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Products of Random Latent Variable Grammars

Products of Random Latent Variable Grammars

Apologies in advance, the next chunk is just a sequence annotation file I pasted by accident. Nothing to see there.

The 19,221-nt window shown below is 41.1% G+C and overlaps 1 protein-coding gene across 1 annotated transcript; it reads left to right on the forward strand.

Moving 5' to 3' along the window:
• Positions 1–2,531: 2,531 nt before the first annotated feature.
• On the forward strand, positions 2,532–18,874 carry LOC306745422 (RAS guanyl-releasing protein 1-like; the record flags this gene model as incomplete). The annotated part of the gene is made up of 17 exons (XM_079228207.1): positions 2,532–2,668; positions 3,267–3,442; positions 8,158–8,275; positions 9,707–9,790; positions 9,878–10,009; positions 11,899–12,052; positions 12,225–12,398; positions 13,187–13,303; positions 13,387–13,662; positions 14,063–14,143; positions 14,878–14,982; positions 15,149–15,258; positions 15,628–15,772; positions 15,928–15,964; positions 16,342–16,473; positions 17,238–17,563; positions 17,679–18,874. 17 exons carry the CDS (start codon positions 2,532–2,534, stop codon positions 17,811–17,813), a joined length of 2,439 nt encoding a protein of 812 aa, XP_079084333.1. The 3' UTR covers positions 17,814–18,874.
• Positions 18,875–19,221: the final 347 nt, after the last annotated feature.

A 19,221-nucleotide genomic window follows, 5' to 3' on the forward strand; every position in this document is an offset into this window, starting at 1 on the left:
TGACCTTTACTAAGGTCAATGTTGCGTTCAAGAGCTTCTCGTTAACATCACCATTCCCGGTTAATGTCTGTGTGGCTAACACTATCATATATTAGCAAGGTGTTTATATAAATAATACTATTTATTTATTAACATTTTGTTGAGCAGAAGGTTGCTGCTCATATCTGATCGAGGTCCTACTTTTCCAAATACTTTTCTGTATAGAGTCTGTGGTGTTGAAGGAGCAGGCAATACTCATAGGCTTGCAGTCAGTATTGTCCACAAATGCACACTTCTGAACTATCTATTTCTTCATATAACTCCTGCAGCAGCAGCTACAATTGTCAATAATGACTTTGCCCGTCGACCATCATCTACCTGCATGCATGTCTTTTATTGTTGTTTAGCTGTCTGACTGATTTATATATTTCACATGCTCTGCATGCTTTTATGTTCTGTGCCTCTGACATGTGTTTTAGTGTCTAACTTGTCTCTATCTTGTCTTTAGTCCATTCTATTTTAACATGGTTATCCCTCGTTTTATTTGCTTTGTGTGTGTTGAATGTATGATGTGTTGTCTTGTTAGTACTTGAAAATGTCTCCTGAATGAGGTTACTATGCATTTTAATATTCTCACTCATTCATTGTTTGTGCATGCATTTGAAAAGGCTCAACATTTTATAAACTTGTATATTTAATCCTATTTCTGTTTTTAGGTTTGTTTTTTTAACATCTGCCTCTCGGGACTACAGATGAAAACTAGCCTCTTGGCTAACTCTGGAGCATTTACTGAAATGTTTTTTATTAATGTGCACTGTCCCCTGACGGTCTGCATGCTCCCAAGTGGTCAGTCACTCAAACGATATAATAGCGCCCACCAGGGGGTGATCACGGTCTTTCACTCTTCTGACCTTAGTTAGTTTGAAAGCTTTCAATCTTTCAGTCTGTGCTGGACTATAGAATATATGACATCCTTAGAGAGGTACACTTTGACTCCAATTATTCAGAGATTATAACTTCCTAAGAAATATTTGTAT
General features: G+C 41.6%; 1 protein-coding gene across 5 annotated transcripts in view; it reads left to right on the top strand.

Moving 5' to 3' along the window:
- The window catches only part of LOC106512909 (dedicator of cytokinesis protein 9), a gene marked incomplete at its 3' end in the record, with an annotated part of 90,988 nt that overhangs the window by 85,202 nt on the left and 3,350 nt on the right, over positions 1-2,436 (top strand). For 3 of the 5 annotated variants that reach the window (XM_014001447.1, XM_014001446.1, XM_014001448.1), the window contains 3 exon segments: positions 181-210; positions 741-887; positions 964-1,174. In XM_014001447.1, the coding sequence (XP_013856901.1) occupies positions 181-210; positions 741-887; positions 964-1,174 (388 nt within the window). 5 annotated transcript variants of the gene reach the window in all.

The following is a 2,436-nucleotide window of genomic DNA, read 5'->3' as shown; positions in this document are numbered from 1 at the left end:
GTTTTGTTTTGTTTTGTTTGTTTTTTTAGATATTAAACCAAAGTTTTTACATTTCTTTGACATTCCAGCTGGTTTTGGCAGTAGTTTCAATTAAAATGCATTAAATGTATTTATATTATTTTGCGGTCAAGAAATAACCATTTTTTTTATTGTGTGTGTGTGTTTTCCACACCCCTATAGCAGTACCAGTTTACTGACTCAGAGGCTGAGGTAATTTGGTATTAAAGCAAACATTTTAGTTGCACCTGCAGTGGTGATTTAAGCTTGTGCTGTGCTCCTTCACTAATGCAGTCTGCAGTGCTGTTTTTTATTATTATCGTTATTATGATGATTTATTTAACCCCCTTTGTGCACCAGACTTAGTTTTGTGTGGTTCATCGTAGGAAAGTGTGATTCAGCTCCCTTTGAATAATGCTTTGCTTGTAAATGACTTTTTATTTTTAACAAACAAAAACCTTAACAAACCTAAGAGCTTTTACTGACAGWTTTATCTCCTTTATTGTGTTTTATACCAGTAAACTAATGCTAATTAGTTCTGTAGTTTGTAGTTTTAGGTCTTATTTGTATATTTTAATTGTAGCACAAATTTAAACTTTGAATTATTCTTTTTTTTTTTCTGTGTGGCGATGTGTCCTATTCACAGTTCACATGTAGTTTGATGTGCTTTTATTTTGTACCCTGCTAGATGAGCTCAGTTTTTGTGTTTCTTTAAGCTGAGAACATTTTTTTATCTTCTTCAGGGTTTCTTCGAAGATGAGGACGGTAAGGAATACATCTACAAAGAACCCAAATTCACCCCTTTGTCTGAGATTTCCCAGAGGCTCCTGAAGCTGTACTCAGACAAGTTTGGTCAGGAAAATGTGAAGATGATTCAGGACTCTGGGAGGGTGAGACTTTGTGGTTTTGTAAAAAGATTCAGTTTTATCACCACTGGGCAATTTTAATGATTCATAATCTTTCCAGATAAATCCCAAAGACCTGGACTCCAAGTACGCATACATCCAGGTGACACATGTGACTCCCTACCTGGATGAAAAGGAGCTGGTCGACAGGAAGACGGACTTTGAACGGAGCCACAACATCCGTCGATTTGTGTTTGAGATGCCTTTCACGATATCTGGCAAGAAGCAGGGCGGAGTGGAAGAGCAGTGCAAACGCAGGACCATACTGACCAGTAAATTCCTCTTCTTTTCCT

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   Human Language Technologies: The 2010 Annual Conference of the North American Chapter of the ACL , pages 19–27,Los Angeles, California, June 2010. c  2010 Association for Computational Linguistics Products of Random Latent Variable Grammars Slav Petrov Google ResearchNew York, NY, 10011 Abstract We show that the automatically induced latentvariable grammars of Petrov et al. (2006) varywidely in their underlyingrepresentations,de-pending on their EM initialization point. Weuse this to our advantage, combining multipleautomatically learned grammars into an un-weighted product model, which gives signif-icantly improved performance over state-of-the-art individual grammars. In our model,the probability of a constituent is estimated asa product of posteriors obtained from multi-ple grammars that differ only in the randomseed used for initialization, without any learn-ing or tuning of combinationweights. Despiteits simplicity, a product of eight automaticallylearned grammars improves parsing accuracyfrom 90.2% to 91.8% on English, and from80.3% to 84.5% on German. 1 Introduction Learning a context-free grammar for parsing re-quires the estimation of a more highly articulatedmodel than the one embodied by the observed tree-bank. This is because the naive treebank grammar(Charniak, 1996) is too permissive, making unreal-istic context-freedom assumptions. For example, itpostulates that there is only one type of noun phrase(NP), which can appear in all positions (subject, ob- ject, etc.), regardless of case, number or gender. Asa result, the grammar can generate millions of (in-correct) parse trees for a given sentence, and has aflat posterior distribution. High accuracy grammarstherefore add soft constraints on the way categoriescan be combined, and enrich the label set with addi-tional information. These constraints can be lexical-ized (Collins, 1999; Charniak, 2000), unlexicalized(Johnson, 1998; Klein and Manning, 2003b) or au-tomatically learned (Matsuzaki et al., 2005; Petrovet al., 2006). The constraints serve the purpose of weakening the independence assumptions, and re-duce the number of possible (but incorrect) parses.Here, we focus on the latent variable approach of Petrov et al. (2006), where an Expectation Maxi-mization (EM) algorithm is used to induce a hier-archy of increasingly more refined grammars. Eachround of refinement introduces new constraints onhow constituents can be combined, which in turnleads toahigher parsing accuracy. However, EMis alocal method, and there are no guarantees that it willfind the same grammars when initialized from dif-ferent starting points. In fact, it turns out that eventhough the final performance of these grammars isconsistently high, there are significant variations inthe learned refinements.We use these variations to our advantage, andtreat grammars learned from different random seedsas independent and equipotent experts. We use aproduct distribution for joint prediction, which givesmore peaked posteriors than a sum, and enforces allconstraints of the individual grammars, without theneed to tune mixing weights. It should be noted herethat our focus is on improving parsing performanceusing a single underlying grammar class, which issomewhat orthogonal to theissue of parser combina-tion, that has been studied elsewhere in the literature(Sagae and Lavie, 2006; Fossum and Knight, 2009;Zhang et al., 2009). In contrast to that line of work,we also do not restrict ourselves to working with k-best output, but work directly with a packed forestrepresentation of the posteriors, much in the spiritof Huang (2008), except that we work with severalforests rather than rescoring a single one. 19  In our experimental section we give empirical an-swers to some of the remaining theoretical ques-tions. We address the question of averaging versusmultiplying classifier predictions, weinvestigate dif-ferent ways of introducing more diversity into theunderlying grammars, and also compare combiningpartial (constituent-level) and complete (tree-level)predictions. Quite serendipitously, the simplest ap-proaches work best in our experiments. A productof eight latent variable grammars, learned on thesame data, and only differing in the seed used inthe random number generator that initialized EM,improves parsing accuracy from 90.2% to 91.8%on English, and from 80.3% to 84.5% on German.These parsing results are even better than those ob-tained by discriminative systems which have accessto additional non-local features (Charniak and John-son, 2005; Huang, 2008). 2 Latent Variable Grammars Before giving the details of our model, we brieflyreview the basic properties of latent variable gram-mars. Learning latent variable grammars consists of two tasks: (1) determining the data representation(the set of context-free productions to be used in thegrammar), and (2) estimating the parameters of themodel (the production probabilities). We focus onthe randomness introduced by the EM algorithm andrefer the reader to Matsuzaki et al. (2005) and Petrovet al. (2006) for a more general introduction. 2.1 Split & Merge Learning Latent variable grammars split the coarse (but ob-served) grammar categories of a treebank into morefine-grained (but hidden) subcategories, which arebetter suited for modeling the syntax of naturallanguages (e.g. NP becomes NP 1  through NP k ).Accordingly, each grammar production A → BCover observed categories A,B,C is split into a setof productions A x → B y C z  over hidden categoriesA x ,B y ,C z . Computing the joint likelihood of the ob-served parse trees  T   and sentences  w  requires sum-ming over all derivations  t  over split subcategories:  i P ( w i ,T  i ) =  i  t : T  i P ( w i ,t )  (1)Matsuzaki et al. (2005) derive an EM algorithmfor maximizing the joint likelihood, and Petrov etal. (2006) extend this algorithm to use a split&mergeprocedure to adaptively determine the optimal num-ber of subcategories for each observed category.Starting from a completely markovized X-Bar gram-mar, each category is split in two, generating eightnew productions for each srcinal binary production.To break symmetries, the production probabilitiesare perturbed by 1% of random noise. EM is theninitialized with this starting point and used to climbthe highly non-convex objective function given inEq. 1. Each splitting step is followed by a mergingstep, which uses a likelihood ratio test to reverse theleast useful half of the splits. Learning proceeds byiterating between those two steps for six rounds. Toprevent overfitting, the production probabilities arelinearly smoothed by shrinking them towards theircommon base category. 2.2 EM induced Randomness While the split&merge procedure described aboveis shown in Petrov et al. (2006) to reduce the vari-ance in final performance, we found after closerexamination that there are substantial differencesin the patterns learned by the grammars. Sincethe initialization is not systematically biased in anyway, one can obtain different grammars by simplychanging the seed of the random number genera-tor. We trained 16 different grammars by initial-izing the random number generator with seed val-ues 1 through 16, but without biasing the initial-ization in any other way. Figure 1 shows that thenumber of subcategories allocated to each observedcategory varies significantly between the differentinitialization points, especially for the phrasal cate-gories. Figure 2 shows posteriors over the most fre-quent subcategories given their base category for thefirst four grammars. Clearly, EM is allocating the la-tent variables in very different ways in each case.As a more quantitative measure of difference, 1 weevaluated all 16 grammars on sections 22 and 24 of the Penn Treebank. Figure 3 shows the performanceon those two sets, and reveals that there is no singlegrammar that achieves the best score on both. Whilethe parsing accuracies are consistently high, 2 there 1 While cherry-picking similarities is fairly straight-forward,it is less obvious how to quantify differences. 2 Note that despite their variance, the performance is alwayshigher than the one of the lexicalized parser of Charniak (2000). 20   10 20 30 40 50 60    N   P   V   P   P   P   A   D   V   P   A   D   J   P S   S   B   A   R   Q   P   N   N   P J   J   N   N   S   N   N   R   B   V   B   N   V   B   G   V   B   I   N   C   D   V   B   D   V   B   Z   D   T   V   B   P Automatically determined number of subcategories Figure 1: There is large variancein the numberof subcat-egories (error bars correspondto one standard deviation). is only a weak correlation between the accuracieson the two evaluation sets (Pearson coefficient 0.34).This suggests that no single grammar should be pre-ferred over the others. In previous work (Petrov etal., 2006; Petrov and Klein, 2007) the final grammarwas chosen based on its performance on a held-outset (section 22), and corresponds to the second bestgrammar in Figure 3 (because only 8 different gram-mars were trained).A more detailed error analysis is given in Fig-ure 4, where we show a breakdown of F 1  scores forselected phrasal categories in addition to the overallF 1  score and exact match (on the WSJ developmentset). While grammar G 2  has the highest overall F 1 score, its exact match is not particularly high, andit turns out to be the weakest at predicting quanti-fier phrases (QP). Similarly, the performance of theother grammars varies between the different errormeasures, indicating again that no single grammardominates the others. 3 A Simple Product Model It should be clear by now that simply varying therandom seed used for initialization causes EM todiscover very different latent variable grammars.While this behavior is worrisome in general, it turnsout that we can use it to our advantage in this partic-ular case. Recall that we are using EM to learn both,the data representation, as well as the parameters of the model. Our analysis showed that changing theinitialization point results in learning grammars thatvary quite significantly in the errors they make, buthave comparable overall accuracies. This suggeststhat the different local maxima found by EM corre-spond to different data representations rather than to 4%7%10%1 2 3 4 5 6 7 8 NP 0%15%25%1 2 3 4 5 6 7 8 PP 0%15%30%1 2 3 4 5 6 7 8 IN 0%30%60%1 2 3 4 5 6 7 8 DT Figure 2: Posterior probabilities of the eight most fre-quenthiddensubcategoriesgiventheir observedbase cat-egories. The four grammars (indicated by shading) arepopulating the subcategories in very different ways. suboptimal parameter estimates.To leverage the strengths of the individual gram-mars, we combine them in a product model. Productmodels have the nice property that their Kullback-Liebler divergence from the true distribution willalways be smaller than the average of the KL di-vergences of the individual distributions (Hinton,2001). Therefore, as long as no individual gram-mar G i  is significantly worse than the others, we canonly benefit from combining multiple latent variablegrammars and searching for the tree that maximizesP ( T  | w )  ∝  i P ( T  | w, G i )  (2)Here, wearemaking the assumption that theindivid-ual grammars are conditionally independent, whichis of course not true in theory, but holds surprisinglywell in practice. To avoid this assumption, we coulduse a sum model, but we will show in Section 4.1that the product formulation performs significantlybetter. Intuitively speaking, products have the ad-vantage that the final prediction has a high poste-rior under  all  models, giving each model veto power.This is exactly the behavior that we need in the caseof parsing, where each grammar has learned differ-ent constraints for ruling out improbable parses. 3.1 Learning Joint training of our product model would couple theparameters of the individual grammars, necessitat-ing the computation of an intractable global parti-tion function (Brown and Hinton, 2001). Instead,we use EM to train each grammar independently, 21   89.5 89.6 89.7 89.8 89.9 90 90.1 90.2 90.6 90.7 90.8 90.9 91 91.1 91.2 91.3 91.4    F   1   S  c  o  r  e  o  n   S  e  c   t   i  o  n   2   4 F1 Score on Section 22 Figure 3: Parsing accuracies for grammars learned fromdifferentrandomseeds. The largevariance and weak cor-relationsuggest that no single grammaris to be preferred. but from a different, randomly chosen starting point.To emphasize, we do not introduce any systematicbias (but see Section 4.3 for some experiments), orattempt to train the models to be maximally dif-ferent (Hinton, 2002) – we simply train a randomcollection of grammars by varying the random seedused for initialization. We found in our experimentsthat the randomness provided by EM is sufficientto achieve diversity among the individual grammars,and gives results that are as good as more involvedtraining procedures. Xu and Jelinek (2004) madea similar observation when learning random forestsfor language modeling.Our model is reminiscent of Logarithmic OpinionPools (Bordley, 1982) and Products of Experts (Hin-ton, 2001). 3 However, because we believe that noneof the underlying grammars should be favored, wedeliberately do not use any combination weights. 3.2 Inference Computing the most likely parse tree is intractablefor latent variable grammars (Sima’an, 2002), andtherefore also for our product model. Thisisbecausethere are exponentially many derivations over splitsubcategories that correspond to a single parse treeover unsplit categories, and there is no dynamic pro-gram to efficiently marginalize out the latent vari-ables. Previous work on parse risk minimization hasaddressed this problem in two different ways: bychanging the objective function, or by constraining 3 As a matter of fact, Hinton (2001) mentions syntactic pars-ing as one of the motivating examples for Products of Experts. G1G2G3G4P 90% 91.5% 93% F1 Score G1G2G3G4P 40% 45% 50% Exact Match G1G2G3G4P 91% 93% 95% NP G1G2G3G4P 90% 92% 94% VP G1G2G3G4P 85% 88% 91% PP G1G2G3G4P 90% 92.5% 95% QP Figure 4: Breakdown of different accuracy measures forfour randomly selected grammars (G 1 -G 4 ), as well as aproduct model (P) that uses those four grammars. Notethat no single grammar does well on all measures, whilethe product model does significantly better on all. the search space (Goodman, 1996; Titov and Hen-derson, 2006; Petrov and Klein, 2007).The simplest approach is to stick to likelihood asthe objective function, but to limit the search spaceto a set of high quality candidates  T    : T  ∗ = argmax T  ∈T   P ( T  | w )  (3)Because the likelihood of a given parse tree can becomputed exactly for our product model (Eq. 2), thequality of this approximation is only limited by thequality of the candidate list. To generate the candi-date list, we produce k-best lists of Viterbi deriva-tions with the efficient algorithm of Huang and Chi-ang (2005), and erase the subcategory informationto obtain parse trees over unsplit categories. We re-fer to this approximation as T REE -L EVEL  inference,because it considers a list of complete trees fromthe underlying grammars, and selects the tree thathas the highest likelihood under the product model.While the k-best lists are of very high quality, this isa fairly crude and unsatisfactory way of approximat-ing the posterior distribution of the product model,as it does not allow the synthesis of new trees basedon tree fragments from different grammars.An alternative is to use a tractable objective func-tion that allows the efficient exploration of the entire 22